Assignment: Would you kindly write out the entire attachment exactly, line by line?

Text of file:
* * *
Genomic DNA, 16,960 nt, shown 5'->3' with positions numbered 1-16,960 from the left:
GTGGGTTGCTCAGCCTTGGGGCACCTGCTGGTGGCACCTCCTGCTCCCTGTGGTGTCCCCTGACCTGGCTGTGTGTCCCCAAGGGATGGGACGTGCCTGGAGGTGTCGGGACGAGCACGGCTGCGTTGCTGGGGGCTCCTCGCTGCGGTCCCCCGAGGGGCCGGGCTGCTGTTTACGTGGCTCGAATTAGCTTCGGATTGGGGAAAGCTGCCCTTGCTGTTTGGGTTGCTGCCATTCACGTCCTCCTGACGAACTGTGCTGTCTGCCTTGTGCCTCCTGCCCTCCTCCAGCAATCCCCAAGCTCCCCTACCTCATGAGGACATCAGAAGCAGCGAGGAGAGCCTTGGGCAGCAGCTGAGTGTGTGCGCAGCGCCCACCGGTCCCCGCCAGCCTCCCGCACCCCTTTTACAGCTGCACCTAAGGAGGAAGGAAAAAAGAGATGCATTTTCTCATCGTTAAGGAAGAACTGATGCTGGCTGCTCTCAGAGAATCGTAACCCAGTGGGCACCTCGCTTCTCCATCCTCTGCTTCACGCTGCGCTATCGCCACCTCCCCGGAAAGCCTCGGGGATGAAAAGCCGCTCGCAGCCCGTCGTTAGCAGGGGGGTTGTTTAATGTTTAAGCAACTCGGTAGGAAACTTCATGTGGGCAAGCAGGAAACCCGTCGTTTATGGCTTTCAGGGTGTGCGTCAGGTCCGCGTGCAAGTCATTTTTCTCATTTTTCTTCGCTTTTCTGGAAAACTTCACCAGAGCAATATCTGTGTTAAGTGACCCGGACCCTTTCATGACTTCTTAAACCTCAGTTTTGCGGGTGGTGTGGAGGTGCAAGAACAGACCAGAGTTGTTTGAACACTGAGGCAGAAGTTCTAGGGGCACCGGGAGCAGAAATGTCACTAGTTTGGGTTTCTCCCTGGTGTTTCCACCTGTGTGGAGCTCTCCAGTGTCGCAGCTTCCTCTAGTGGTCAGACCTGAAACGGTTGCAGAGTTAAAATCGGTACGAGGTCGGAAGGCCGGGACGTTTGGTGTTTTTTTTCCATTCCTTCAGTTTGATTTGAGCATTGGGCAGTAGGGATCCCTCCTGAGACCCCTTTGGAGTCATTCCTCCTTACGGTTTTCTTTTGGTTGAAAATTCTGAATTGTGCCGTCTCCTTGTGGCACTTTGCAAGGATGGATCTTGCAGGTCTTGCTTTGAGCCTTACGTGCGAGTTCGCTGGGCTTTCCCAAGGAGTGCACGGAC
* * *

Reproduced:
Genomic DNA, 16,960 nt, shown 5'->3' with positions numbered 1-16,960 from the left:
GTGGGTTGCTCAGCCTTGGGGCACCTGCTGGTGGCACCTCCTGCTCCCTGTGGTGTCCCCTGACCTGGCTGTGTGTCCCCAAGGGATGGGACGTGCCTGGAGGTGTCGGGACGAGCACGGCTGCGTTGCTGGGGGCTCCTCGCTGCGGTCCCCCGAGGGGCCGGGCTGCTGTTTACGTGGCTCGAATTAGCTTCGGATTGGGGAAAGCTGCCCTTGCTGTTTGGGTTGCTGCCATTCACGTCCTCCTGACGAACTGTGCTGTCTGCCTTGTGCCTCCTGCCCTCCTCCAGCAATCCCCAAGCTCCCCTACCTCATGAGGACATCAGAAGCAGCGAGGAGAGCCTTGGGCAGCAGCTGAGTGTGTGCGCAGCGCCCACCGGTCCCCGCCAGCCTCCCGCACCCCTTTTACAGCTGCACCTAAGGAGGAAGGAAAAAAGAGATGCATTTTCTCATCGTTAAGGAAGAACTGATGCTGGCTGCTCTCAGAGAATCGTAACCCAGTGGGCACCTCGCTTCTCCATCCTCTGCTTCACGCTGCGCTATCGCCACCTCCCCGGAAAGCCTCGGGGATGAAAAGCCGCTCGCAGCCCGTCGTTAGCAGGGGGGTTGTTTAATGTTTAAGCAACTCGGTAGGAAACTTCATGTGGGCAAGCAGGAAACCCGTCGTTTATGGCTTTCAGGGTGTGCGTCAGGTCCGCGTGCAAGTCATTTTTCTCATTTTTCTTCGCTTTTCTGGAAAACTTCACCAGAGCAATATCTGTGTTAAGTGACCCGGACCCTTTCATGACTTCTTAAACCTCAGTTTTGCGGGTGGTGTGGAGGTGCAAGAACAGACCAGAGTTGTTTGAACACTGAGGCAGAAGTTCTAGGGGCACCGGGAGCAGAAATGTCACTAGTTTGGGTTTCTCCCTGGTGTTTCCACCTGTGTGGAGCTCTCCAGTGTCGCAGCTTCCTCTAGTGGTCAGACCTGAAACGGTTGCAGAGTTAAAATCGGTACGAGGTCGGAAGGCCGGGACGTTTGGTGTTTTTTTTCCATTCCTTCAGTTTGATTTGAGCATTGGGCAGTAGGGATCCCTCCTGAGACCCCTTTGGAGTCATTCCTCCTTACGGTTTTCTTTTGGTTGAAAATTCTGAATTGTGCCGTCTCCTTGTGGCACTTTGCAAGGATGGATCTTGCAGGTCTTGCTTTGAGCCTTACGTGCGAGTTCGCTGGGCTTTCCCAAGGAGTGCACGGAC